Anarcho-syndicalism experienced a decline in the wake of World War II, as social corporatism took root in the Western Bloc and political repression increased in the Eastern Bloc, with the anarcho-syndicalist organisations in Bulgaria, East Germany, Poland and Hungary all being broken up.[97] Anarcho-syndicalists faced fierce repression in Francoist Spain, with the CNT attempting to continue its anarcho-syndicalist activities underground.[98] In 1946, the organisation experienced a split over whether or not to support a united front with other anti-fascist forces, in a schism that persisted until the CNT's reunification in 1960. Most of the CNT's work took place in exile in France, where they maintained at least 30,000 active members. The Portuguese CGT was likewise repressed by the Estado Novo, with its underground activity ceasing by the 1960s.[99] Political repression also hit anarcho-syndicalists in Latin America. The Argentine FORA attempted to resist the government of Juan Perón through strikes and demonstrations, but by the 1950s, their independent trade unions and publications had been shut down and its membership declined. Anarcho-syndicalist federations in Uruguay, Chile and Bolivia also dissolved in the early 1950s, with many of them merging into mainstream trade union federations.[100] Anarcho-syndicalists would continue to play leading roles within Latin American trade unions until the 1960s.[101]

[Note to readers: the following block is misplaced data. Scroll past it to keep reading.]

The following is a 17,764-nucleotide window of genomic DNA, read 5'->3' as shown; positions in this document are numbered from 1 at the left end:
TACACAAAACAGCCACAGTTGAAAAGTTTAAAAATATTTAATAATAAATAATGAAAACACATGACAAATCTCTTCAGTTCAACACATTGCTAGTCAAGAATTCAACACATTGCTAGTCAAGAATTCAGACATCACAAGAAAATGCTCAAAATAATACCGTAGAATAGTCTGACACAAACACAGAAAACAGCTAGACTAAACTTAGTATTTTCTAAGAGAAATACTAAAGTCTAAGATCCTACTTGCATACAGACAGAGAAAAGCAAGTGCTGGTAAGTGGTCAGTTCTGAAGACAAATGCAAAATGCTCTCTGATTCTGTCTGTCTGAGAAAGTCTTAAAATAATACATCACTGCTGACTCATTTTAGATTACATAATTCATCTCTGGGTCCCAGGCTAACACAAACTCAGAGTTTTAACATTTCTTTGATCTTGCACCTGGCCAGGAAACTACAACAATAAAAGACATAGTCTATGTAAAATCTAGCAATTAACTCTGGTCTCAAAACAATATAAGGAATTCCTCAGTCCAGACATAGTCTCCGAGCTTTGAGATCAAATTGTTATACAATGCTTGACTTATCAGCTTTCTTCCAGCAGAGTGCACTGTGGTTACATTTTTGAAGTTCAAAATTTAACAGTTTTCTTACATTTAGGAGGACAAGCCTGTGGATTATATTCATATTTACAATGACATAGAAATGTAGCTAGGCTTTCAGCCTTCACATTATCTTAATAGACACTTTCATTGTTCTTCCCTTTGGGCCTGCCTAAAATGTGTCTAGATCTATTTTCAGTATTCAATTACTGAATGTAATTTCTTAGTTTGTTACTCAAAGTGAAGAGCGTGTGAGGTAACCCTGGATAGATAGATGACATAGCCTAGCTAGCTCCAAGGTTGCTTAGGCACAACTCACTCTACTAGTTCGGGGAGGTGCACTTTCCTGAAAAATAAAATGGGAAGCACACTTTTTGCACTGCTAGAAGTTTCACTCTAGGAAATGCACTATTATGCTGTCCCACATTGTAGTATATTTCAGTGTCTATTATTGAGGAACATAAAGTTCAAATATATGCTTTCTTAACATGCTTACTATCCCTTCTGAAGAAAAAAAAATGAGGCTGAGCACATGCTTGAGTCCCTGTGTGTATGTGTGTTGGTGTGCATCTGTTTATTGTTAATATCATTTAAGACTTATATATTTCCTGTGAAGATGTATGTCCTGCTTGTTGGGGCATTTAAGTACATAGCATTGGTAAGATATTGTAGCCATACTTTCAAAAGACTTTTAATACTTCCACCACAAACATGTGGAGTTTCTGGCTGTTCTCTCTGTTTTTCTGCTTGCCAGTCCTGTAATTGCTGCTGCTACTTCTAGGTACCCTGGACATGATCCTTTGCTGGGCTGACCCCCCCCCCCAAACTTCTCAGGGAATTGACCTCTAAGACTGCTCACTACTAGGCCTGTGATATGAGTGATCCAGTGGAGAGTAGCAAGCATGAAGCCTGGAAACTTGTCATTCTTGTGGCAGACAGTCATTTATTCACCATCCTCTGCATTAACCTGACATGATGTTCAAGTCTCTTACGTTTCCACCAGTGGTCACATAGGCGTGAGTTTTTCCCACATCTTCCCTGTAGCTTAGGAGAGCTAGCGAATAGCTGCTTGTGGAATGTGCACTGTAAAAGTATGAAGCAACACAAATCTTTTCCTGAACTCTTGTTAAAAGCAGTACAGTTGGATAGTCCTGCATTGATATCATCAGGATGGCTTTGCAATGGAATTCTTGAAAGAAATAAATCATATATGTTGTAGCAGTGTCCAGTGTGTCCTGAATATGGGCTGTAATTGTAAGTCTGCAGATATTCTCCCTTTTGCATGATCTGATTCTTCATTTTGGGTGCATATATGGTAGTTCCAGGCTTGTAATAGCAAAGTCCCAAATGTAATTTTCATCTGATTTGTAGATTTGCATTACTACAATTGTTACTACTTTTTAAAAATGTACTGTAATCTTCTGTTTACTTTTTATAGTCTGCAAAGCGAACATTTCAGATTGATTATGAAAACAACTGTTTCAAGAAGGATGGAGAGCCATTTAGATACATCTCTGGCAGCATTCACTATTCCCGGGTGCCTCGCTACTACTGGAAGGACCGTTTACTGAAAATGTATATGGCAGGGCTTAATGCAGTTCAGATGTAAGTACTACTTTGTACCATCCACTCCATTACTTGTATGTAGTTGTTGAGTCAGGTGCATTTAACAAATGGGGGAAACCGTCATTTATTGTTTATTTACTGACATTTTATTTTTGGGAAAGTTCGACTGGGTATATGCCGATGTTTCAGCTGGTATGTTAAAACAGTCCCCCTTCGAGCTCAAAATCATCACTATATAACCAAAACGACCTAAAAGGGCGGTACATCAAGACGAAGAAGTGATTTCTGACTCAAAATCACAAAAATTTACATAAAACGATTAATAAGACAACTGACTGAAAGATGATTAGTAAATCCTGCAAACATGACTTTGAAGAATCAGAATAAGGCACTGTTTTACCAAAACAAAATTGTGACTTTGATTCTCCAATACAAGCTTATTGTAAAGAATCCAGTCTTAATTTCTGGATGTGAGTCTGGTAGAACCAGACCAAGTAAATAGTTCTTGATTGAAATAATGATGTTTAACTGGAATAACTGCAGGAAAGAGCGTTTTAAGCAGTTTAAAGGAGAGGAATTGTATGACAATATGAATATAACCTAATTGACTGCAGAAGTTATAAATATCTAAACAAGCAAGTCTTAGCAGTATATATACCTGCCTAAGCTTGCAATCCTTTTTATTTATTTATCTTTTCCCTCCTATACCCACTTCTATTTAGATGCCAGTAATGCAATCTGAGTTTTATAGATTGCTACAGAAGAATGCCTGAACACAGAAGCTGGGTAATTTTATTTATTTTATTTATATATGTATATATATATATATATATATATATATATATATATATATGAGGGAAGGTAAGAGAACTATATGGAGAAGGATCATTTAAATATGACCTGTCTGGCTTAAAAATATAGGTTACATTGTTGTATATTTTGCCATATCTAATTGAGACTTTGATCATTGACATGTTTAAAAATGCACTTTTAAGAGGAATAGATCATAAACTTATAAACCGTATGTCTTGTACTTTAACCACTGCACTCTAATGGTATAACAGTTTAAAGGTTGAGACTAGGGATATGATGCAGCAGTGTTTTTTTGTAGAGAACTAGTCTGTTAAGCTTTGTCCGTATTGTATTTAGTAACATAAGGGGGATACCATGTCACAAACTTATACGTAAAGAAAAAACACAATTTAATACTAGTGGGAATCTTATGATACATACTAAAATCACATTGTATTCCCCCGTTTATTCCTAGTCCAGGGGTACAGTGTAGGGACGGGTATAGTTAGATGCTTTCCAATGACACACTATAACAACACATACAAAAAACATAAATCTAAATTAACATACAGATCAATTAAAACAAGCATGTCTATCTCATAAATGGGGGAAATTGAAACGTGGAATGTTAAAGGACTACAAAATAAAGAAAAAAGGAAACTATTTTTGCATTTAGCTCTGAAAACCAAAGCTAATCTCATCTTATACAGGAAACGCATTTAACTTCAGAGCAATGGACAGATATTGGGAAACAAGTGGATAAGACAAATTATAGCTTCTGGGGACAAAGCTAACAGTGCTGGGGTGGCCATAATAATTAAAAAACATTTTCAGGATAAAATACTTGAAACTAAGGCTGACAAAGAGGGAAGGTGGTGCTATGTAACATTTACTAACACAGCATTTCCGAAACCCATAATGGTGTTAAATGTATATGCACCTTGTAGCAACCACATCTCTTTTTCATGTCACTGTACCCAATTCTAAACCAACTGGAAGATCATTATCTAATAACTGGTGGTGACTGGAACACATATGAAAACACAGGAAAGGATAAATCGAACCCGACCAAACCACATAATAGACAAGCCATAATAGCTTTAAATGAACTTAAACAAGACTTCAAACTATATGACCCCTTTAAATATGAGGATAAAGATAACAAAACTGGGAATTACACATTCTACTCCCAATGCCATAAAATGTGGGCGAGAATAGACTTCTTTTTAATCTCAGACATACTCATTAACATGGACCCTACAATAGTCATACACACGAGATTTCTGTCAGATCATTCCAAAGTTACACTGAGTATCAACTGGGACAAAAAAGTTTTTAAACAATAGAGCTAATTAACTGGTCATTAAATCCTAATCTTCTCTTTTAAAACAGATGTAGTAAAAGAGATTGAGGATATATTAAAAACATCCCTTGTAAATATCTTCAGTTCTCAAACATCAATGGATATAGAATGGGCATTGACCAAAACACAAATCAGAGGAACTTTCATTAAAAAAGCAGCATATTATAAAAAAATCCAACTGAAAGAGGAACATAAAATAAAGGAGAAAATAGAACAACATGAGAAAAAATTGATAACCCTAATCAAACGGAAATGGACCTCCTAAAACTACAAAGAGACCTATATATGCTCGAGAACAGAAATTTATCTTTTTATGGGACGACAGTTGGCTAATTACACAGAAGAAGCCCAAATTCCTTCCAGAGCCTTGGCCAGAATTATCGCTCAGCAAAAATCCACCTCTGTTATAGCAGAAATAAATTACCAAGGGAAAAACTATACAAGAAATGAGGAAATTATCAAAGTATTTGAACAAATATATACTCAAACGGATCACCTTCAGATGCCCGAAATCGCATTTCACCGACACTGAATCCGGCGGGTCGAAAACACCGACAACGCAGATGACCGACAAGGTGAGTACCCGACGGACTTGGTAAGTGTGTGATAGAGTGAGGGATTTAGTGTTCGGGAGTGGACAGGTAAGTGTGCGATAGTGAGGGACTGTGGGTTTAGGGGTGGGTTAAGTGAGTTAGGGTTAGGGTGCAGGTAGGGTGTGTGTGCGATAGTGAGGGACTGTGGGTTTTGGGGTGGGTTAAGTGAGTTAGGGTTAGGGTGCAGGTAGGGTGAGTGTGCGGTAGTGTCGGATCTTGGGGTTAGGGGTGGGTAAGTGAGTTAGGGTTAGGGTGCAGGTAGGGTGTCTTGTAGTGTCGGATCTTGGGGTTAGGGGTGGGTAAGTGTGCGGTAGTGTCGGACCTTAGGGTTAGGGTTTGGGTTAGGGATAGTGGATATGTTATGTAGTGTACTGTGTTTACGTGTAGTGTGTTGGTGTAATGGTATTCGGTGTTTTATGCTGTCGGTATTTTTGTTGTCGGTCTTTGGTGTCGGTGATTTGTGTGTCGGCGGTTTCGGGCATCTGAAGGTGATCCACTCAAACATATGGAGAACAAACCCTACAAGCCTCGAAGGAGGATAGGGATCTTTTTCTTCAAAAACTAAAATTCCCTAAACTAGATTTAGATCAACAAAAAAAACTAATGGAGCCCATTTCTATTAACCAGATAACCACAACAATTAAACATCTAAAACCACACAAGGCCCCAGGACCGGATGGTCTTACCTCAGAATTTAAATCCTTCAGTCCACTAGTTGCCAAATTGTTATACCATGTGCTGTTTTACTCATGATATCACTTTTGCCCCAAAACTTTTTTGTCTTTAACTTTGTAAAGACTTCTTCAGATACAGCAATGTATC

Dutch historian Marcel van der Linden, who provided a materialist explanation for the decline of anarcho-syndicalism in the late-20th century